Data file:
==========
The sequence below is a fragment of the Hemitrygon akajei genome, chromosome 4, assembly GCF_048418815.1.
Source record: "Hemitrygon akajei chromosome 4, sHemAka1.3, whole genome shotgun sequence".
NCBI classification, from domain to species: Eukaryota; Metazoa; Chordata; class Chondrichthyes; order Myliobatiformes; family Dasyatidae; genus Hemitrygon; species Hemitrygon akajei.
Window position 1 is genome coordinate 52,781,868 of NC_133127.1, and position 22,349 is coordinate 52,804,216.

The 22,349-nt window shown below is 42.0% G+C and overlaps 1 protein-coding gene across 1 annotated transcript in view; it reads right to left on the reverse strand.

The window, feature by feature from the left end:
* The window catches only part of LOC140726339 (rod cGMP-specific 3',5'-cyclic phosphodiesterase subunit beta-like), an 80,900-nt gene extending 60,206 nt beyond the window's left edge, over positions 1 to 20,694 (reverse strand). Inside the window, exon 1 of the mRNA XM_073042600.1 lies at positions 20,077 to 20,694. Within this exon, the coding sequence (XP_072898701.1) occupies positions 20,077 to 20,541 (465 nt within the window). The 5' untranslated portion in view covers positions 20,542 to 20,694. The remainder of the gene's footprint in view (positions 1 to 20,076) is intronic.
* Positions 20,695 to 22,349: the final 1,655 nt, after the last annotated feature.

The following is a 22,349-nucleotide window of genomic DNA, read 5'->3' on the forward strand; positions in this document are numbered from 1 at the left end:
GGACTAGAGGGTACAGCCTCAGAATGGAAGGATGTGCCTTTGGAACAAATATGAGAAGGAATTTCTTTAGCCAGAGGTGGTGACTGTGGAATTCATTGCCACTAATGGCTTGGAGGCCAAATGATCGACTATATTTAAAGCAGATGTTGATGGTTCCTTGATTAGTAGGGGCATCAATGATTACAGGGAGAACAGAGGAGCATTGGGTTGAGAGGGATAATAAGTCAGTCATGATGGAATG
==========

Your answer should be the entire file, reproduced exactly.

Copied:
The sequence below is a fragment of the Hemitrygon akajei genome, chromosome 4, assembly GCF_048418815.1.
Source record: "Hemitrygon akajei chromosome 4, sHemAka1.3, whole genome shotgun sequence".
NCBI classification, from domain to species: Eukaryota; Metazoa; Chordata; class Chondrichthyes; order Myliobatiformes; family Dasyatidae; genus Hemitrygon; species Hemitrygon akajei.
Window position 1 is genome coordinate 52,781,868 of NC_133127.1, and position 22,349 is coordinate 52,804,216.

The 22,349-nt window shown below is 42.0% G+C and overlaps 1 protein-coding gene across 1 annotated transcript in view; it reads right to left on the reverse strand.

The window, feature by feature from the left end:
* The window catches only part of LOC140726339 (rod cGMP-specific 3',5'-cyclic phosphodiesterase subunit beta-like), an 80,900-nt gene extending 60,206 nt beyond the window's left edge, over positions 1 to 20,694 (reverse strand). Inside the window, exon 1 of the mRNA XM_073042600.1 lies at positions 20,077 to 20,694. Within this exon, the coding sequence (XP_072898701.1) occupies positions 20,077 to 20,541 (465 nt within the window). The 5' untranslated portion in view covers positions 20,542 to 20,694. The remainder of the gene's footprint in view (positions 1 to 20,076) is intronic.
* Positions 20,695 to 22,349: the final 1,655 nt, after the last annotated feature.

The following is a 22,349-nucleotide window of genomic DNA, read 5'->3' on the forward strand; positions in this document are numbered from 1 at the left end:
GGACTAGAGGGTACAGCCTCAGAATGGAAGGATGTGCCTTTGGAACAAATATGAGAAGGAATTTCTTTAGCCAGAGGTGGTGACTGTGGAATTCATTGCCACTAATGGCTTGGAGGCCAAATGATCGACTATATTTAAAGCAGATGTTGATGGTTCCTTGATTAGTAGGGGCATCAATGATTACAGGGAGAACAGAGGAGCATTGGGTTGAGAGGGATAATAAGTCAGTCATGATGGAATG